There are numerous opportunities to pursue research projects using Princeton’s campus as a living laboratory to help solve global sustainability challenges, while also helping to advance progress toward the institution’s own ambitious Sustainability Action Plan goals.
View a sample of current, on-going, and past Campus as Lab research projects below.
Campus as Lab Projects
Professor Branko Glisic is working to monitor the structural integrity of concrete pillars and beams in a newly constructed parking structure. The goal of this project is to apply the findings of the structural research of existing concrete mixtures to newly developed concrete mixtures that do not use or emit any carbon byproducts in construction.
HMEI conducted research on energy and stormwater-related performance factors of the Butler College green roofs from installation 2009 through 2014.
In Spring 2015, these students developed a visualization app that provides detailed and live energy information on campus buildings.
Researchers are using CO2 sensors in Dillon Gym to examine air circulation quality, which can be helpful in determining the transmission rates of airborne pollutants and illnesses like COVID-19.
Dr. Levine is leading a project in collaboration with Princeton Facilities’ Grounds department to study the impact of different forest management strategies.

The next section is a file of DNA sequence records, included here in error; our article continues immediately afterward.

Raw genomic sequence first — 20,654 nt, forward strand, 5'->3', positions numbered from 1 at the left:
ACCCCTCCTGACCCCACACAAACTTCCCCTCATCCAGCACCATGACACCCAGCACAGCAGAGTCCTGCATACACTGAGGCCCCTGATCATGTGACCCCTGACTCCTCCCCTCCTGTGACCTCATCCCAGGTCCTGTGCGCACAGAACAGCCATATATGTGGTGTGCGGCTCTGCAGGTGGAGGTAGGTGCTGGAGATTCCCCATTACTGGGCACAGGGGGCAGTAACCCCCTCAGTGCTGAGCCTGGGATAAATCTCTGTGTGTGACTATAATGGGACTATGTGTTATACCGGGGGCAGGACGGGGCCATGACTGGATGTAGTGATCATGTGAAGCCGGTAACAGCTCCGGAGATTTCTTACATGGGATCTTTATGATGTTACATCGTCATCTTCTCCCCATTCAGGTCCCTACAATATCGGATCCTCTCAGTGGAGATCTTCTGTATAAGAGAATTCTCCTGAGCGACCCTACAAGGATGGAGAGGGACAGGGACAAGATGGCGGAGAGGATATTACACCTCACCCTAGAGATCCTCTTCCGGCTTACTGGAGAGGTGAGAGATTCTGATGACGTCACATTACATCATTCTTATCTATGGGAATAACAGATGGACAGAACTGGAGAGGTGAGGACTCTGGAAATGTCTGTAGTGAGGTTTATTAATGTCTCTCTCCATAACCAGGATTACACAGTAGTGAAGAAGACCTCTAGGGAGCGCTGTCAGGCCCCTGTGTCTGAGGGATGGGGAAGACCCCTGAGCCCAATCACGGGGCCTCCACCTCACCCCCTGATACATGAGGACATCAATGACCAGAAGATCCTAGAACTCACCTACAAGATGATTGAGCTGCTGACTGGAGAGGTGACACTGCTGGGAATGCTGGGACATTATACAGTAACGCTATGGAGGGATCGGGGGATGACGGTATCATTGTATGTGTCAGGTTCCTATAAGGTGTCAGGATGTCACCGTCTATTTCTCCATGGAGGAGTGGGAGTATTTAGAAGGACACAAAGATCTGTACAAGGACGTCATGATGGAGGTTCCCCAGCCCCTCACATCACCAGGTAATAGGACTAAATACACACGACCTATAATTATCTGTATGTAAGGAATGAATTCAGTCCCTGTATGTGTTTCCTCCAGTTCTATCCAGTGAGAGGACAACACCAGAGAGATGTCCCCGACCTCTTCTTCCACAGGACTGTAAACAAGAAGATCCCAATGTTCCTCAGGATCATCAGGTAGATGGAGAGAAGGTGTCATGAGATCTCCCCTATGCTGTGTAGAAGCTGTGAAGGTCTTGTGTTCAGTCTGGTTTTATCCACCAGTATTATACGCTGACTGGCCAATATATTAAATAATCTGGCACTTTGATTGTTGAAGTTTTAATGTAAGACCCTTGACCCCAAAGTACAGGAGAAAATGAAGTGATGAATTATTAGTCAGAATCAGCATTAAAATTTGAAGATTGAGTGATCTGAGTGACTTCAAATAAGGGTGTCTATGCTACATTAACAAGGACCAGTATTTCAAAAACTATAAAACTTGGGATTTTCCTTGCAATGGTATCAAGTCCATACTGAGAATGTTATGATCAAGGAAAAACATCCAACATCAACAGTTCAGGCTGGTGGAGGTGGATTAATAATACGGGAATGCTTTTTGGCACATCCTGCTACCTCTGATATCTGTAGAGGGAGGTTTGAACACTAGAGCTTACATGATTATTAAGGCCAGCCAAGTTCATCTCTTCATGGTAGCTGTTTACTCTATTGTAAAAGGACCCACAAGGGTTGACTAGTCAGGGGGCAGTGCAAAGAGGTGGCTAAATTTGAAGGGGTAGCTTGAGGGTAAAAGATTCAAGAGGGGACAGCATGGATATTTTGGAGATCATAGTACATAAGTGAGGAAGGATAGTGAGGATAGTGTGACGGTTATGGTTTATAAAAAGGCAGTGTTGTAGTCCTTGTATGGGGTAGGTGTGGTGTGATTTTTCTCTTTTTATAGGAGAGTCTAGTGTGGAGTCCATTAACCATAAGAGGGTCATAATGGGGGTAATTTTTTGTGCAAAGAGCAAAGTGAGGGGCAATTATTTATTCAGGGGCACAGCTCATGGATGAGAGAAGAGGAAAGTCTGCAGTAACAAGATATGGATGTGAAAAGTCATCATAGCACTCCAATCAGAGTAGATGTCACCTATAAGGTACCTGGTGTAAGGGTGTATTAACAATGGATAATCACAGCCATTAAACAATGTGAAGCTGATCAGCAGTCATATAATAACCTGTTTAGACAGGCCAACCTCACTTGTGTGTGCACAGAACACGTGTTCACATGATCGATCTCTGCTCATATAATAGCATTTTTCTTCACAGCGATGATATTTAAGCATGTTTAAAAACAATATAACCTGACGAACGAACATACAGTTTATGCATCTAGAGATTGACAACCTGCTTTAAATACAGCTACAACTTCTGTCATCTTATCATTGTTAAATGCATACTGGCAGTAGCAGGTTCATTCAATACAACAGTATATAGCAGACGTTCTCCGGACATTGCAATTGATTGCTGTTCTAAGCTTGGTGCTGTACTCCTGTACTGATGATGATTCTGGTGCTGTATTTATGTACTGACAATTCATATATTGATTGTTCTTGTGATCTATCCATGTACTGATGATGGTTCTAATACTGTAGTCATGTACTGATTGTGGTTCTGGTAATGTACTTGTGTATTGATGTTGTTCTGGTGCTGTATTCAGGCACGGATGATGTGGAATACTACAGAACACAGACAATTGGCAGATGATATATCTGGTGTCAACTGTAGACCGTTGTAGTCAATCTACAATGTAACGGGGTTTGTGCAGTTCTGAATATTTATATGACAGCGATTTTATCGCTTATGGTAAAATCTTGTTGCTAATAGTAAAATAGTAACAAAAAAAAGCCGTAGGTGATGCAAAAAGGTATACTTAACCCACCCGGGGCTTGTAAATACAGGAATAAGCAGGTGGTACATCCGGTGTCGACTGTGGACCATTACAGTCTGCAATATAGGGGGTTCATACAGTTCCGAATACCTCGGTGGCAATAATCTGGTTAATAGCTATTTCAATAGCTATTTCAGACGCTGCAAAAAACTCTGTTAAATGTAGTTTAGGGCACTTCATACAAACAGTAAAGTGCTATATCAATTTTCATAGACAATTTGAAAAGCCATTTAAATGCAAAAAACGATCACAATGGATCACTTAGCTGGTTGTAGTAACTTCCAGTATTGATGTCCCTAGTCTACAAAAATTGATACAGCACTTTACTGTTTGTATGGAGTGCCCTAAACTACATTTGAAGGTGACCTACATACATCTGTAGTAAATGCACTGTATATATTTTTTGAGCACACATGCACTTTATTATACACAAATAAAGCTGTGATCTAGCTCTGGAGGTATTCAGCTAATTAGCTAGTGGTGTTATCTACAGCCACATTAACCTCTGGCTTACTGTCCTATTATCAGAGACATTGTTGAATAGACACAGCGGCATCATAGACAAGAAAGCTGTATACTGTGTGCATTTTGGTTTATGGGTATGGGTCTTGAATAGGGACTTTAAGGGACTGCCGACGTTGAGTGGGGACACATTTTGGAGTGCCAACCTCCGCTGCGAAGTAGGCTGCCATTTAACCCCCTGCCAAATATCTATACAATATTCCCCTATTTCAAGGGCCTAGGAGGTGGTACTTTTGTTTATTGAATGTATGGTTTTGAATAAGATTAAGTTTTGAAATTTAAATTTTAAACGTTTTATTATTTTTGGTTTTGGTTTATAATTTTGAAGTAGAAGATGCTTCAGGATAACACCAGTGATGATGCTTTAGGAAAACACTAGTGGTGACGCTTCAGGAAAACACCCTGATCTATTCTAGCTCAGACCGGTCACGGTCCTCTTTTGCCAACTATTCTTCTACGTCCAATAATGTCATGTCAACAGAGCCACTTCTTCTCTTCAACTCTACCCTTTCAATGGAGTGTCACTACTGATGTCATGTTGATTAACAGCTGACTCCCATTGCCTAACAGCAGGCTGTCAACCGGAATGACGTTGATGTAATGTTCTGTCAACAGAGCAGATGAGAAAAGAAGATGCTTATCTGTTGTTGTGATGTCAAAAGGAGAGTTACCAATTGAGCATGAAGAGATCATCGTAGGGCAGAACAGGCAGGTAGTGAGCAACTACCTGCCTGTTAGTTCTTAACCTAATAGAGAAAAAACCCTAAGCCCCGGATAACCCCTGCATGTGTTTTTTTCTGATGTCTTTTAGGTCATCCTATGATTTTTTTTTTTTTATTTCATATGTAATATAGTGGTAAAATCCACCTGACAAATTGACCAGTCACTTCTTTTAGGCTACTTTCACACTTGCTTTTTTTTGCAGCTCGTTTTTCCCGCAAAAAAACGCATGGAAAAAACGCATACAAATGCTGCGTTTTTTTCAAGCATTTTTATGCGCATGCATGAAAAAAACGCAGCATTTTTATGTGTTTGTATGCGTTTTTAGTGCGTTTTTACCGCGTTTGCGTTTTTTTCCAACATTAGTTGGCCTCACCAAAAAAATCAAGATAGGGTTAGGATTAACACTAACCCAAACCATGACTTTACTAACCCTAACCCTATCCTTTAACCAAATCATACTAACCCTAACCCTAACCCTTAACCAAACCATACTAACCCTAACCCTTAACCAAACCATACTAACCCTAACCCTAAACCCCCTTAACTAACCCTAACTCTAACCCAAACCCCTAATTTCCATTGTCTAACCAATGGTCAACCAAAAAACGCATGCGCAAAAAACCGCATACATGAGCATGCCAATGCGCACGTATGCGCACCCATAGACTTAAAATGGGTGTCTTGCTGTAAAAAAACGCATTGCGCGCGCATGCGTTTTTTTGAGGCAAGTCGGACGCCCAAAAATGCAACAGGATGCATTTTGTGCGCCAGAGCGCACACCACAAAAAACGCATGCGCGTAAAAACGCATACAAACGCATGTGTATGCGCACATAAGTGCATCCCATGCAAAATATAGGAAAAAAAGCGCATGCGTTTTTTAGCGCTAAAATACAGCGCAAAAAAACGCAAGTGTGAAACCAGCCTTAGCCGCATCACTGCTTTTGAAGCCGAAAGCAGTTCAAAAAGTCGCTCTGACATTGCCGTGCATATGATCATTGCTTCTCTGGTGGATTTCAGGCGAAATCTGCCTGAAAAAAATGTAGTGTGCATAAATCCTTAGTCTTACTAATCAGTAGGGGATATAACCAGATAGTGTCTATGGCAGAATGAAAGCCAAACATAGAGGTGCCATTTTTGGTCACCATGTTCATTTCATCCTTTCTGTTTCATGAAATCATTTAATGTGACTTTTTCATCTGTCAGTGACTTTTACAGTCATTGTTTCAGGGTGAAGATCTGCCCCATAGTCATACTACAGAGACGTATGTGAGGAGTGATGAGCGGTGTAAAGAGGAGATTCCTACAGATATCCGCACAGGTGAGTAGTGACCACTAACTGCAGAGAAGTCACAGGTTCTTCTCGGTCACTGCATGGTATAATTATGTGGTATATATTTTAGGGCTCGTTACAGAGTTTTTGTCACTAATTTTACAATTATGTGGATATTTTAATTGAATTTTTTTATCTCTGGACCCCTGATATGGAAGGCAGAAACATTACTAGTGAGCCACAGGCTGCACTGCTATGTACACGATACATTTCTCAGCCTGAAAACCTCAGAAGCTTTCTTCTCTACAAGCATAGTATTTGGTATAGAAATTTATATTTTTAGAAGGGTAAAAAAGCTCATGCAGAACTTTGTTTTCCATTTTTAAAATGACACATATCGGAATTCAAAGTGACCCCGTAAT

A light pollution campus survey project was conducted using night-time aerial monitoring to identify areas on campus where lighting can be improved, for example by adding shielding and modern LED technology.
The PVFP used a hydroponic and artificial lighting growing system to investigate the viability of feeding a rapidly growing world population with space-saving methods.
Astrophysics Professor Gaspar Bakos monitors and observes wildlife in the area surrounding Princeton.
In September 2018, the Office of Sustainability launched an on-site food scraps composting demonstration project to support the sustainability goals and research and education missions of Princeton University.
Students retrofitted an old school bus into a sustainable living space to address cost and energy efficiency concerns within the residential housing sector.
This project uses a new technology developed by Professor Forrest Meggers and his team called the SMART sensor to detect these so-called radiant sources of heating and cooling.
Matthew Marquardt ’21 wrote his senior thesis on the installation of smart windows on campus, and in broader communities.
In 2012, the University completed a natural restoration of the stream along Washington Road to mitigate flood risks and improve the riparian habitat.